Quantitative trait loci mapped for TCF21 binding, chromatin accessibility and chromosomal looping in coronary artery smooth muscle cells reveal molecular mechanisms of coronary disease loci [article]

Quanyi Zhao, Michael Dacre, Trieu Nguyen, Milos Pjanic, Boxiang Liu, Dharini Iyer, Paul Cheng, Robert Wirka, Juyong Brian Kim, Hunter Bryan Fraser, Thomas Quertermous
2020 bioRxiv   pre-print
To investigate the epigenetic and transcriptional mechanisms of coronary artery disease (CAD) risk, as well as the functional regulation of chromatin structure and function, we have created a catalog of genetic variants associated with three stages of transcriptional cis -regulation in primary human coronary artery vascular smooth muscle cells (HCASMC). Results: To this end, we have used a pooling approach with HCASMC lines to map regulatory variation that mediates binding of the CAD associated
more » ... the CAD associated transcription factor TCF21 with ChIPseq studies (bQTLs), variation that regulates chromatin accessibility with ATACseq studies (caQTLs), and chromosomal looping with HiC methods (clQTLs). We show significant overlap of the QTLs, and their relationship to smooth muscle specific genes and the binding of smooth muscle transcription factors. Further, we use multiple analyses to show that these QTLs are highly associated with CAD GWAS loci and correlated to lead SNPs in these loci where they show allelic effects. We have verified with genome editing that identified functional variants can regulate both chromatin accessibility and chromosomal looping, providing new insights into functional mechanisms regulating chromatin state and chromosomal structure. Finally, we directly link the disease associated TGFβ1-SMAD3 pathway to the CAD associated FN1 gene through a response QTL that modulates both chromatin accessibility and chromosomal looping. Conclusions: Together, these studies represent the most thorough mapping of multiple QTL types in a highly disease relevant primary cultured cell type, and provide novel insights into their functional overlap and mechanisms that underlie these genomic features and their relationship to disease risk.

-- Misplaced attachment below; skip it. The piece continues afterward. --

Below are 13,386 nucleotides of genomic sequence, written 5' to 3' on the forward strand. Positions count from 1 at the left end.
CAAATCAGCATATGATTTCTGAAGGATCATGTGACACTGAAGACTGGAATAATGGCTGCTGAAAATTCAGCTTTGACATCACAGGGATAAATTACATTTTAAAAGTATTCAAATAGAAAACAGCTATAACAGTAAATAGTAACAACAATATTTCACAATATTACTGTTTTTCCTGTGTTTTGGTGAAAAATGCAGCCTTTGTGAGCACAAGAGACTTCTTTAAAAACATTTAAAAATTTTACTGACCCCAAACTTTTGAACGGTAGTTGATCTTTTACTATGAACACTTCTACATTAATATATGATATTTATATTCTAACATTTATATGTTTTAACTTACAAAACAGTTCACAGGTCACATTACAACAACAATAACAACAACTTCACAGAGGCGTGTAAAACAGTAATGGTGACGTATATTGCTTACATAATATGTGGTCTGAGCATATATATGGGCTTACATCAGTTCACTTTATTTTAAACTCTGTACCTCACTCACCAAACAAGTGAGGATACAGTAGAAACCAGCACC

doi:10.1101/2020.02.03.932368 fatcat:p7iorc7ok5bjjopauvw4yverhm